If you think you know everything about geishas, think again.
The Audain Art Museum’s newest exhibition From Geisha to Diva: The Kimono of Ichimaru opens on Oct. 22 and aims to reveal the complexities of geishas.
“These women were not one dimensional characters,” said the museum’s chief curator Darrin Martens. “There is a depth to these women and the role they played within Japanese society.”
That role, which has been sensationalized through stereotypes and Hollywood portrayals, was pivotal in Japanese culture from the late-1700s onwards.
They were not, despite movie depictions, prostitutes.
“(Being a geisha) was considered a profession,” said Martens, adding that many of the girls started their training very young. “On one level it was about entertainment because these women would have been highly trained in playing musical instruments as well as singing.”
Geishas also had to be masters of the art of conversation, and worldly in their knowledge of art and politics.
One geisha in particular rose to popularity in the early 1930s. Ichimaru trained hard and became the geisha renowned for her “nightingale-like” voice.
She was discovered by The Victor Recording company and recorded her first song in 1933. It became an instant hit and Ichimaru left the profession of geisha to become a performing diva, although she always performed in full geisha regalia.
Twenty of her kimono and one wig will be on display at the Audain Art Museum as part of the travelling collection from the Art Gallery of Greater Victoria.
The Audain Art Museum’s founders, Michael Audain and Yoshi Karasawa, funded the initial exhibit of the kimono at the Art Gallery of Greater Victoria. Karasawa is long-friends with the executor of Ichimaru’s estate, Mrs. Suzuki.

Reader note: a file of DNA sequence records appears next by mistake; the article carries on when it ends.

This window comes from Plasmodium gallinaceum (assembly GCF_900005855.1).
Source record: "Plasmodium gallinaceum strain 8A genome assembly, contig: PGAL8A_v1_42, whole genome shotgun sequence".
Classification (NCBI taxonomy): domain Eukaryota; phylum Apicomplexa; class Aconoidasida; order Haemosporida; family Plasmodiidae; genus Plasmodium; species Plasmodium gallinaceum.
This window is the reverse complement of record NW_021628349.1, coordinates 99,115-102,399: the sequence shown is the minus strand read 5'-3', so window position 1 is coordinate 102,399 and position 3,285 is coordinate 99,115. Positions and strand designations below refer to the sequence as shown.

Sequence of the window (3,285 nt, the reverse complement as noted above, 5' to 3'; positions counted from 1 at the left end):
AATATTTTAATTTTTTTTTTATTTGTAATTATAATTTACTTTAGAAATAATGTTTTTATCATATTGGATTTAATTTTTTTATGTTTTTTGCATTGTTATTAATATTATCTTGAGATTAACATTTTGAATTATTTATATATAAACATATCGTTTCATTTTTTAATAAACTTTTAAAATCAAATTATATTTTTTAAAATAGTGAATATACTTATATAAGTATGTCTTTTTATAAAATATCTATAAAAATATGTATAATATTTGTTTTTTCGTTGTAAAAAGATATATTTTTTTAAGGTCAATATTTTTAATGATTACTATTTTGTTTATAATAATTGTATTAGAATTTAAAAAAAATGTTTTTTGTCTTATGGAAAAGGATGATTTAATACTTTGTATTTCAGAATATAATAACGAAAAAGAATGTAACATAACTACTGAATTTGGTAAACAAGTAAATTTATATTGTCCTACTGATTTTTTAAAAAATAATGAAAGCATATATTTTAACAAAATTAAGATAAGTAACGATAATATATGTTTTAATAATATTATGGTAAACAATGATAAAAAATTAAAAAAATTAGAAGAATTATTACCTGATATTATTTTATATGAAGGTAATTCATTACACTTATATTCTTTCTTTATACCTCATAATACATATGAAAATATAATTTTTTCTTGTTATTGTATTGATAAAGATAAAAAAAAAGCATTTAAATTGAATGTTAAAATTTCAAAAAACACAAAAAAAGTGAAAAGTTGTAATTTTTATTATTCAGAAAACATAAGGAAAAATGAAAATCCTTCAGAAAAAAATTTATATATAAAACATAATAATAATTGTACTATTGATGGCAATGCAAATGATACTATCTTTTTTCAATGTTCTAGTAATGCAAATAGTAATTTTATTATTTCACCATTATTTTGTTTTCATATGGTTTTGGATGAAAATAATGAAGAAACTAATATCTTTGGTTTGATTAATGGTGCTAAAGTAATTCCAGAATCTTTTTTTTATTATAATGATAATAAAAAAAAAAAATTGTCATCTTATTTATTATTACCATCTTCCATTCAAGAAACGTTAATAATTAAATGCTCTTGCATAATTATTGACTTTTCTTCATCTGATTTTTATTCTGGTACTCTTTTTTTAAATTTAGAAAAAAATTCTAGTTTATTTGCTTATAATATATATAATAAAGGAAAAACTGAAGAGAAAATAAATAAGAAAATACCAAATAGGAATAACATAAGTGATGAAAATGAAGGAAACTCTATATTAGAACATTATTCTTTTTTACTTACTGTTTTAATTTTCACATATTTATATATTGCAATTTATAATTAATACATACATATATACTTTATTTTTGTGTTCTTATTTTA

An upside to this relationship is that Karasawa brought four extra kimono back with her from Japan last week, adding to the collection.
“This is something that brings a new dimension to this show,” said Martens.
The fine silken fabrics do more than garb the famous geisha; they tell a story.
“The kimono is an extension of the geisha herself,” said Martens. “Everything about (a geisha) was extremely purposeful.”
Some of the kimono in the collection reveal the boldness of Ichimaru’s style, others depict the sights around where she lived and worked. Still others exhibit extraordinary dyeing and hand-stitching techniques.
“Part of what people will be able to experience is they will be able to read some of these stories that are associated with these kimono and what stories that they do tell,” said Martens. “From an art historical standpoint these things are priceless,” he said, adding that many geisha spent an exorbitant amount of money on their kimono since it was a key part of their business.
Collectively, the kimono weaves an intimate understanding of who this impressive geisha was.
“It’s something very, very different that not a lot of people would have an opportunity to experience and see this type of work and this type of material,” said Martens. “I hope people learn that geisha are very complex.”
For more information and admission rates visit audainartmuseum.com.